LED filament lamps gain prominence, launching IP action from UCSB and others
Amazon, Bed Bath & Beyond, Ikea, Target, and Walmart are targeted by the University of California at Santa Barbara for selling patent-infringing LED filament lamps.
A few days ago, the University of California at Santa Barbara (UCSB) launched an unprecedented intellectual property (IP) action against five major US retailers involving the sale of so-called LED filament lamps. Now Longford Capital has announced that it is funding the UCSB patent-enforcement campaign. Meanwhile, Nichia has also filed recent IP claims relative to filament lamps.
A filament lamp is generally an Edison-base bulb with a clear dome that allows you to see the filament glow inside the dome. In the case of solid-state lighting (SSL) implementations, the filament is constructed from strings of tiny LEDs connected in series as opposed to the legacy tungsten filament in incandescent products. The lamps are sometimes referred to as vintage lamps, come in various shapes in terms of the globe, and feature varying filament geometries.
UCSB, or in a larger sense the University of California system, asserts that its patents are fundamental to the making of such filament lamps. The university has retained the law firm Nixon Peabody to defend the IP. The initial action includes a complaint to the International Trade Commission (ITC) over what UCSB says is illegal importation of lamps by retailers Amazon, Bed Bath & Beyond, Ikea, Target, and Walmart, and claims against the same retailers in the US District Court in Los Angeles, CA seeking the payment of royalties.
This IP action is not the first we have seen against retailers. But in such prior action, the plaintiff has typically been a packaged LED manufacturer. For example, Nichia targeted Lowe’s all the way back in 2016. And Seoul Semiconductor pursued Kmart the same year.
In most of the actions against retailers, however, the packaged LED manufacturers were mostly intent on the manufacturer of a lighting product that used LEDs that the LED manufacturer believed infringed one of its patents. But it’s hard to police such lighting manufacturers in parts of Asia, so the LED manufacturers targeted retailers. In the case of UCSB, the university system seems to simply see the retailer as a convenient place to collect the royalties.
UCSB clearly will have some help in the pursuit of the royalties both with Nixon Peabody on the legal side and Longford’s financial support. It’s not clear even on the UCSB webpage dedicated to the suit why the university’s IP applies to filament lamps and not to the broader universe of LED replacement lamps. But clearly UCSB has a long history in the LED and SSL sectors. We covered the university’s establishment of the Solid State Lighting and Energy Center with white-LED pioneer Shuji Nakamura at the helm back in 2007.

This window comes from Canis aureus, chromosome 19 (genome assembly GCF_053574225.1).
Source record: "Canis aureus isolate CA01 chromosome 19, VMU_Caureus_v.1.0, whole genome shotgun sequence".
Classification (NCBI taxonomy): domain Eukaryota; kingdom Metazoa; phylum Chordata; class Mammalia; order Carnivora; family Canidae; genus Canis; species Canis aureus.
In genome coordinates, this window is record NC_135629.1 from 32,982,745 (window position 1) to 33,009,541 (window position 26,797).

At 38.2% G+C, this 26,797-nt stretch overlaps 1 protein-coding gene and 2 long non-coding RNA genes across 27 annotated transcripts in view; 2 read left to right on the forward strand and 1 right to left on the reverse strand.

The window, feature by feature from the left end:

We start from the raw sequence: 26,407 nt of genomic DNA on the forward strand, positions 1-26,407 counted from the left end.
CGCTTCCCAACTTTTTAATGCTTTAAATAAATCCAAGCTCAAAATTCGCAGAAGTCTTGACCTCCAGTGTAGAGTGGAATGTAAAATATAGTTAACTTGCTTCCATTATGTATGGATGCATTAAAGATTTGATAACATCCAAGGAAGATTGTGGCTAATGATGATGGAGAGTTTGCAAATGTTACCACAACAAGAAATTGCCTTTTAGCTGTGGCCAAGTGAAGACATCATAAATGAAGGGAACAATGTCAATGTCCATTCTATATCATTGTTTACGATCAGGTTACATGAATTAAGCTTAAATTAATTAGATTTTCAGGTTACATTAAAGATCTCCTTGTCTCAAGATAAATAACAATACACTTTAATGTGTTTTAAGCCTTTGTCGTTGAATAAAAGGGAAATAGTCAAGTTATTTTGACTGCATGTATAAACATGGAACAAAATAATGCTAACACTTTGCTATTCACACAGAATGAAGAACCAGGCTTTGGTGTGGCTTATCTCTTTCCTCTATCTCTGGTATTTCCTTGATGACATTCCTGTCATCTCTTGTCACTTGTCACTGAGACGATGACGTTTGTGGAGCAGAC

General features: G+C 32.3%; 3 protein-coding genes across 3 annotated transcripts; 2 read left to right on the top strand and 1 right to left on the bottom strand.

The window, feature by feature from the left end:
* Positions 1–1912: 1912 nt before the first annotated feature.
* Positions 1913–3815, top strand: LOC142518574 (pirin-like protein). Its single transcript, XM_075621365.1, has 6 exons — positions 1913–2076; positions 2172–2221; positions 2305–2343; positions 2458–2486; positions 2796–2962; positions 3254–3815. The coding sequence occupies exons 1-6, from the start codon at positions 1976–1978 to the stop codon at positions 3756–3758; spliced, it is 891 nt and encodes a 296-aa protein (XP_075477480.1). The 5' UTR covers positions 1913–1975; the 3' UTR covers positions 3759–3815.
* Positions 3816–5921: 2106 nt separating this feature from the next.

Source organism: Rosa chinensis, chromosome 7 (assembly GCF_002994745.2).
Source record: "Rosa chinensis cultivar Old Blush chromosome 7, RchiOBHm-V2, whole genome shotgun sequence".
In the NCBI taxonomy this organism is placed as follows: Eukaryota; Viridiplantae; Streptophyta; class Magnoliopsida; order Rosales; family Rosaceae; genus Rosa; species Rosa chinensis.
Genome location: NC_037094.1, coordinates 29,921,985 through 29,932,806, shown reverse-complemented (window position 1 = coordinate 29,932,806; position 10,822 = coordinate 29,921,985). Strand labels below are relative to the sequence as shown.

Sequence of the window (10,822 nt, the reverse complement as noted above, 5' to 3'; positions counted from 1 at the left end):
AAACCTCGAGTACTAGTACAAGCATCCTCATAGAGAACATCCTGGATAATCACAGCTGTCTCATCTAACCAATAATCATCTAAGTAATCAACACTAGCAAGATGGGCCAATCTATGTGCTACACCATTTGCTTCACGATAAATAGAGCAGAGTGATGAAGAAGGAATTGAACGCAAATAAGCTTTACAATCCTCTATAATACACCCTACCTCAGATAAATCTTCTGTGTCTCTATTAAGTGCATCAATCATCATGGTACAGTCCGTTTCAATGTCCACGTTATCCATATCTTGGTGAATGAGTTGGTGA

Longford, however, defined the opportunity in filament lamps. The firm said the technology launched on the market in 2014 and has reached annual sales of $1 billion. Both UCSB and Longford stand to profit if the action is found valid. The UCSB website also encourages other retailers to proactively sign a license agreement.
“America’s universities are the backbone of innovation and economic growth in the United States,” said Michael Nicolas, co-founder and managing director of Longford Capital. “UC Santa Barbara is recognized worldwide for its scholars and for excellence across broad fields of study, including solid-state lighting and power switching. The technology at the heart of this enforcement campaign has fundamentally improved lighting technology in ways that conserve energy and increase efficiency. Simply put, UC Santa Barbara reinvented the lightbulb. We are proud to support UC Santa Barbara’s efforts to protect its valuable intellectual property rights and generate revenue that will be used to fund future technological breakthroughs.”
Nichia filament action
We suspect, though, that the IP battle in the filament area might continue for a while with many more players entering the skirmish. Concurrent with the UCSB action, Nichia filed to enforce a filament-centric patent — US Patent No 9,752,734 —against Global Value Lighting in the US District Court for the District of Delaware.
It’s certainly coincidental that Shuji Nakamura worked at both UCSB and Nichia, yet interesting all the same. Nakamura was a key researcher developing the blue LED at Nichia prior to moving to UCSB. Indeed, Nichia paid Nakamura for rights to patents filed in the blue LED area.